#27580
Whirlibird
Whirlibird
Survivalist
member10

Repost:

GETTING OFF THE “X” – MANAGING THE “X”
Managing The “X”

This is material that will help students understand how to manage the X, or more specifically, the spatial and angular relationship between you and your adversary(s). There are degrees, quite truly – continuums, in the area of distance (interval), space, and timing (initiative). How you manage the fight depends greatly on your position with regards to these continuums of interval and initiative.

For example, with regards to interval, the bad guy may be at arm’s length, or he may be 50 meters away. How you handle a man at phone booth distances will vary greatly from the same man with the same weapon at 50 meters. As well, space is a consideration. While it may not matter at 50 meters, having space to move and fight would be an asset for you if you face an attack at arm’s length. We know that “Getting Off The X” is an advantage at close range fights so being able to exploit the space to do so at close range would be a good thing. Finally, the issue of initiative must be examined. Where are you in the reaction cycle? Did you see it coming and prepare, or did you first notice the fight when you sipped your espresso?

So that leads us to an examination of how to Manage the X. The secret is to change your positioning in relation to the adversary’s attack. There are several ways to accomplish this, but at its foundation is the need to change the relationship between the line of attack and the intended target.

One possibility and a very common one in the world of gun people is Attacking From The X. Attacking from the X requires that your position on the initiative continuum allow for such a proactive and preemptive action. Where you are with regards to space available and distance to target does not affect the decision to attack as long as the proper weapons are used. One can launch a preemptive attack at 5 feet or at 500 feet. As well one can do the same if he was standing in the middle of a football field or in a phone booth. Conceptually it is the same and the only thing that would change with the varying distances and space variances would be the tools and techniques used. Attacking from the X is a very proactive concept that may be a stationary or moving attack.

Another possibility is Defending The X. Defending The X is the first reactive option, and probably the least desirable as it is the most tenuous. It involves holding your ground and fighting from your existing position, probably because you have no distance advantage (he is just outside of arm’s reach), no spatial advantage (you do not have the option of moving off his line of attack), and no initiative advantage (you are reactive, not having anticipated and prepared). While this is certainly an unenviable place to be, we cannot ignore the possibility of being there. If so, our first consideration, after the fight begins, will be to gain an advantage either in the spatial or interval areas.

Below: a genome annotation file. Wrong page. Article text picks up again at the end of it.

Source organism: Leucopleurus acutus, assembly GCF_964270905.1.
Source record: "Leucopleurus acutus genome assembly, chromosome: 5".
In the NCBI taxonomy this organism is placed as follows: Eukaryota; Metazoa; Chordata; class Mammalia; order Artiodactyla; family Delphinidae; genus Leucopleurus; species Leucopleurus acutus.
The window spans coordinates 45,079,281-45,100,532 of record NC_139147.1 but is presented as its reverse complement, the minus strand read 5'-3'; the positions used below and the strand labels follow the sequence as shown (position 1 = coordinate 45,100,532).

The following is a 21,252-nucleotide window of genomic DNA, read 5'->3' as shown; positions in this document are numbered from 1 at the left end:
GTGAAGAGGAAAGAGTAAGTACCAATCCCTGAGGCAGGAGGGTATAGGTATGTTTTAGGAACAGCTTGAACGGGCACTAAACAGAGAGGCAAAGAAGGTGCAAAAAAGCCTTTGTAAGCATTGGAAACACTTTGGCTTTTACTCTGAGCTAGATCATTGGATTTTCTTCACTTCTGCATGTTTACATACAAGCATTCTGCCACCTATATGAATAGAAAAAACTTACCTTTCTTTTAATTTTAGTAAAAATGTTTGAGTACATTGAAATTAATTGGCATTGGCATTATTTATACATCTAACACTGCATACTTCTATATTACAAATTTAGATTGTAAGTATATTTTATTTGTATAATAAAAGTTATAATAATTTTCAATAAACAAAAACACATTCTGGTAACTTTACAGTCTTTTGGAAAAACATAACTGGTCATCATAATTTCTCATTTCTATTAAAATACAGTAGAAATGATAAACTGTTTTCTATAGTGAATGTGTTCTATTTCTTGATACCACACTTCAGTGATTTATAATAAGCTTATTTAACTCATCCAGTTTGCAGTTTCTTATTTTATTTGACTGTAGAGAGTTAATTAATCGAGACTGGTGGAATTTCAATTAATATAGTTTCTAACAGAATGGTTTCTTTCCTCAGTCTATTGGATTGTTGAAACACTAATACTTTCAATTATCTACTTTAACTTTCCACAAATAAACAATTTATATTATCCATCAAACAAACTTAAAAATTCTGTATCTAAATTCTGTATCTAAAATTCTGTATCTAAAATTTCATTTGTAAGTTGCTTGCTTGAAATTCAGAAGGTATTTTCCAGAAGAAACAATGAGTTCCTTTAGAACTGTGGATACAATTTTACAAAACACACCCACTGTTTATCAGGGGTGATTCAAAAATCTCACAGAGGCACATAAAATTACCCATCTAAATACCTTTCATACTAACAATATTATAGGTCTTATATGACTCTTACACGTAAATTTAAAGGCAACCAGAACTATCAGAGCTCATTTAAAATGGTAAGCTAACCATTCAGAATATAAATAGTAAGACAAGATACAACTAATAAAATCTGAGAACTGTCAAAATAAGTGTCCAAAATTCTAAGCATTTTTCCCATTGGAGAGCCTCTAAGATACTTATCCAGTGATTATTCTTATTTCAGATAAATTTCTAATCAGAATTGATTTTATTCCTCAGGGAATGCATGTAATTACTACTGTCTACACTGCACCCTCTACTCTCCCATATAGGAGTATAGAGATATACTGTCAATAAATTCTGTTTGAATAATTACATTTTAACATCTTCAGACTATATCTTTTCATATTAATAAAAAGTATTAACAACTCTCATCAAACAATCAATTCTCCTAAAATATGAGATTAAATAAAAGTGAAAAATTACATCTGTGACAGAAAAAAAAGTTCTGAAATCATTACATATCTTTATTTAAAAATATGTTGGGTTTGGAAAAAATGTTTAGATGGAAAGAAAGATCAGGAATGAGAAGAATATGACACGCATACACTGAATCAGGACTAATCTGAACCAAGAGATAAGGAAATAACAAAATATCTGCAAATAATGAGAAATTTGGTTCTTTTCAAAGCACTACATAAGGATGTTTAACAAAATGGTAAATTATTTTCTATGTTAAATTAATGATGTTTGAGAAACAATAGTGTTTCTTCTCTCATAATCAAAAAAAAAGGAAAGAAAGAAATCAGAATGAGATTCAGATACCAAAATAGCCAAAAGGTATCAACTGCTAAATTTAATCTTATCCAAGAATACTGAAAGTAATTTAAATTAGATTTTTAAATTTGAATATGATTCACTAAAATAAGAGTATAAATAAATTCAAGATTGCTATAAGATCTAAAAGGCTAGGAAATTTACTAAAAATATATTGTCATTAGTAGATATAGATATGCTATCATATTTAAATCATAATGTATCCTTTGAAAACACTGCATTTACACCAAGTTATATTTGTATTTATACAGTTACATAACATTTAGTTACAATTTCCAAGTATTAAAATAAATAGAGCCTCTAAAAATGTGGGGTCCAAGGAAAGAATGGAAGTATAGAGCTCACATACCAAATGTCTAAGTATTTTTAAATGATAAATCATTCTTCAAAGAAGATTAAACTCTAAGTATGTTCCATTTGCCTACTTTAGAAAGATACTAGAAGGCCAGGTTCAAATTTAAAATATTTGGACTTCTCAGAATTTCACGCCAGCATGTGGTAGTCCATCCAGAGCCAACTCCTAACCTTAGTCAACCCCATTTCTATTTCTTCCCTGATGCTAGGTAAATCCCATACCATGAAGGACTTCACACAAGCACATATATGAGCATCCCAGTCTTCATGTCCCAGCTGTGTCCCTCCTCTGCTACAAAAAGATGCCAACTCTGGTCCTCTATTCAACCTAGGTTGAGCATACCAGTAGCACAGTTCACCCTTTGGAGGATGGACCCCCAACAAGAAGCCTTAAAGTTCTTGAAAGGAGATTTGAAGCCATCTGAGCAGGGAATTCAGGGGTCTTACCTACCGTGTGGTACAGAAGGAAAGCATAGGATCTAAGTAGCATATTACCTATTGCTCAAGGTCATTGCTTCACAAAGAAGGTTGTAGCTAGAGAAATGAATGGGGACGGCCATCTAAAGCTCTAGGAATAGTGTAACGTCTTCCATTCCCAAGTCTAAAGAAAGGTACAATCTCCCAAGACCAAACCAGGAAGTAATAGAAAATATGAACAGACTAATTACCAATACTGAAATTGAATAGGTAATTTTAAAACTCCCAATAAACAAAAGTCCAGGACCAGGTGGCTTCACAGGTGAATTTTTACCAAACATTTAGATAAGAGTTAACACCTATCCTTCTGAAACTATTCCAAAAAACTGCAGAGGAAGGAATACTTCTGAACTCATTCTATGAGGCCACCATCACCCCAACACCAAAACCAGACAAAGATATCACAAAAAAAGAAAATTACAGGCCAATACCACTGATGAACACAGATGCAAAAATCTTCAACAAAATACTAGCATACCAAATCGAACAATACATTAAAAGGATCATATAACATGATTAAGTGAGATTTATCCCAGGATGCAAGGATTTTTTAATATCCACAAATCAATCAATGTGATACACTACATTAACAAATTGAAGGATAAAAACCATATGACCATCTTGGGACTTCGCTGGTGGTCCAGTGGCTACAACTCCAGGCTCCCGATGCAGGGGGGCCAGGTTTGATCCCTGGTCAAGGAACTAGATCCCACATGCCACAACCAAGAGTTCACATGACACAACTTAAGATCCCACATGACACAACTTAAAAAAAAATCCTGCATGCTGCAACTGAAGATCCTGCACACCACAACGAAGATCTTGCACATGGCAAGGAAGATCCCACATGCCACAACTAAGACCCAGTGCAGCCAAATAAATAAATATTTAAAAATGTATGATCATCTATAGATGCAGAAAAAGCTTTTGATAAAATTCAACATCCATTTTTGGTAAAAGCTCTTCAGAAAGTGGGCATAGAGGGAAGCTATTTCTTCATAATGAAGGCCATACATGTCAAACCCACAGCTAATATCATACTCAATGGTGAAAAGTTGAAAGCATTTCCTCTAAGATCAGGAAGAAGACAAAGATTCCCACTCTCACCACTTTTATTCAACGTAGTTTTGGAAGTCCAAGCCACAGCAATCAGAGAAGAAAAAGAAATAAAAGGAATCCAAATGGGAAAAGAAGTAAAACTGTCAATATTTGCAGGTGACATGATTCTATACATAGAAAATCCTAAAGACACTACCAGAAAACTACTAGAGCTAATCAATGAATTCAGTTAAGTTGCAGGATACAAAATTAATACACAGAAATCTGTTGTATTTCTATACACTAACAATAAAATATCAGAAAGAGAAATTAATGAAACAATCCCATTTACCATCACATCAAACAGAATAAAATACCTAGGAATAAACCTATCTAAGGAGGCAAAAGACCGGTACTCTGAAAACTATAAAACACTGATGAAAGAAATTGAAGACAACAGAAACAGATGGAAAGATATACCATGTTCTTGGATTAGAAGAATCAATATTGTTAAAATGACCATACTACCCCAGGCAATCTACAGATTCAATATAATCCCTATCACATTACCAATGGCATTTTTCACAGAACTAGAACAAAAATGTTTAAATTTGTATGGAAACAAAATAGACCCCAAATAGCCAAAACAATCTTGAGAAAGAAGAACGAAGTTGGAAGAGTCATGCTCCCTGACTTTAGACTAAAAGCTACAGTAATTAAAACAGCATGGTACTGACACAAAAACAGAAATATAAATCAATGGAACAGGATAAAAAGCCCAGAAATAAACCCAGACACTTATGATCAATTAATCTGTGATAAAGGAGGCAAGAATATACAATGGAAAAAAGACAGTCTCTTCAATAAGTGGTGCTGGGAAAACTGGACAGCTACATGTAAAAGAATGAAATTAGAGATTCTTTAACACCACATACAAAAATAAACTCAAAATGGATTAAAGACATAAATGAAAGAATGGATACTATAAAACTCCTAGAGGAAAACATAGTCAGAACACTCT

Moving the X is one option that is rarely considered in the gun world, but always a first option in the world of martial arts. It differs from getting off the line of fire (getting off the x) mainly due to interval problems. Conceptually, it is most applicable inside arm’s reach where you can affect position by moving around an adversary, either by your own positional changes or by moving or redirecting his own attack. This in effect does the same thing as moving off the line of fire. Consider an attacker is coming in with a Folsom Prison stabbing attack. You pass the attack off to your right and now find yourself off his right shoulder…on his flank. You have vastly improved your positioning and moved the X off his attacking line. We see a great deal of this in the new class Zero To Five Feet – Pistol Gunfighting. This can be on any place along the initiative continuum, either proactive or reactive.

Finally we have Moving Off The X. The X of course is the intended target’s current position. By employing various movement methods, one can evade an adversary’s initial attack and counter him before he can recover. Generally a reactive concept, it is usually most applicable when the operator is in a poor position with regards to initiative, but has some distance available as well as some space available. And these do not need to be extreme as one can apply the get off the x concept in a hallway with the proper techniques.

By understanding these concepts, and organizing your training around them, the speed with which you are able to perceive the appropriate response and put it to use will be faster. And that will increase your chances of prevailing in the fight. __________________

Gabe Suarez

One Source Tactical
Suarez International USA

Lateral movement decreases your chance of getting hit exponentially.
Lateral movement combined with distance, even better.
Just make sure to make it a random set of movements, so it’s not predictable like changing direction every ten steps.